March 11, 2008

Playing chicken with a Mack truck and living to tell the tale

This year I've occasionally likened Florida politics and policymaking to playing chicken with a Mack truck. Usually, the truck wins. But twice in the past few months, the minority leader in the Florida House (Dan Gelber), has won the game, most recently by getting out in front of a mail-in redo of the Democratic presidential preference primary. While the Miami Herald story doesn't mention Gelber by name, there is no doubt that Gelber's mid-February blog entry was the first trial balloon.

A disclosure here: I've worked with the House Democratic caucus a few times in the past on education issues. I think I've observed Gelber enough to see a connection between this presidential election politics story and state education policy, since I've seen two other times when Gelber's made an impact by being out front on an issue, and in the other two cases, it was education. One was a presentation to the Florida Board of Education that the Department of Education responded to with a broad statement about accountability philosophy (not yet up on the FCAT external advisory group webpage), and the other was on end-of-course exams as a replacement for the high school FCATs. In the first case, the statement was the most reasonable thing I've seen out of the department on accountability in the 12 years I've been in Florida. On the end-of-course exams, he may have jumped in front of a crowd heading down the street anyway (was it Adlai Stevenson who defined that as political leadership?), but his timing was dead on. In both cases, he took a few risks that I haven't seen from other Democratic caucus leaders in the past decade. I suspect he's had a few run-ins with that truck which I haven't observed, but evidently he keeps getting up and going on.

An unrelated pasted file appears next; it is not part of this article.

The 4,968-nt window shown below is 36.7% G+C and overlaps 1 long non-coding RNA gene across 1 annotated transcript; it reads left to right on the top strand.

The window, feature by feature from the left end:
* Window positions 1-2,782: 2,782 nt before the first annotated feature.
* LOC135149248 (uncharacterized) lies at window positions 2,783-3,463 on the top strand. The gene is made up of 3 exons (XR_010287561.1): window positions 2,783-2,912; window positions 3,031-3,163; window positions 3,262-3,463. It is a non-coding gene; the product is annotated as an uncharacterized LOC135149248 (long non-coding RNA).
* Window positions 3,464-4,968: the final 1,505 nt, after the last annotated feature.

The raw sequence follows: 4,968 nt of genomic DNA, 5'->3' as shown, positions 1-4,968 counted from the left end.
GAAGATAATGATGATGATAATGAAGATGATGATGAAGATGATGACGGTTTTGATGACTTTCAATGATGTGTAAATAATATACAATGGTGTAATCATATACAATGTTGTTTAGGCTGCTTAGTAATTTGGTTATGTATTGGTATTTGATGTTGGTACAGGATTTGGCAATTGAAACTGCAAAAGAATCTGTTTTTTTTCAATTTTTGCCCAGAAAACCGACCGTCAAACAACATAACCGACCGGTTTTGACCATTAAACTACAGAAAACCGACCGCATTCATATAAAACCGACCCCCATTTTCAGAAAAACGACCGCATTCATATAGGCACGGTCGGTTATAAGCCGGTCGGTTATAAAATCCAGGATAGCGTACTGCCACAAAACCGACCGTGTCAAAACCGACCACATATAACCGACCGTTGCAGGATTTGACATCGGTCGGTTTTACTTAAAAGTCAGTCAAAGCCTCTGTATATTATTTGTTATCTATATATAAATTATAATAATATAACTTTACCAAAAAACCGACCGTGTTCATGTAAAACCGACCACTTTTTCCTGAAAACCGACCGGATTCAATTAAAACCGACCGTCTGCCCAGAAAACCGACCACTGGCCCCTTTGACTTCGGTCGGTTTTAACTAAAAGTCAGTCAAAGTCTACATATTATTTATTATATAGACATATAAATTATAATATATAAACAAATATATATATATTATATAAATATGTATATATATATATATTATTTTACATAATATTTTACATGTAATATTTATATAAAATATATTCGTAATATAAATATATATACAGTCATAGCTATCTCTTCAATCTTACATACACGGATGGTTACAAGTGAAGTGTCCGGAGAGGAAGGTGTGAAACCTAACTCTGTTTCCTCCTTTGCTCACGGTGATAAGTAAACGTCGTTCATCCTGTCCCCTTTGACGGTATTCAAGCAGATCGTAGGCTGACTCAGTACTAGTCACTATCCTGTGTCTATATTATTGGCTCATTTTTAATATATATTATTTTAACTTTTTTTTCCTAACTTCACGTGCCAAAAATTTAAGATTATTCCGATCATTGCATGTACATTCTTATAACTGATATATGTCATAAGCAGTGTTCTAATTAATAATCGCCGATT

Gelber is running for a state senate seat being vacated in the middle of the term, so if he keeps that seat, he could be in the state senate for a decade (two years for the remainder of the current term plus two full terms). If he keeps avoiding the Mack truck, he could have a long-term impact on the state's education policy.

Update: Splat. That's egg on my face, if not the Mack truck. Now you all know why I'm keeping my day job...

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Posted in Education policy on March 11, 2008 7:37 PM |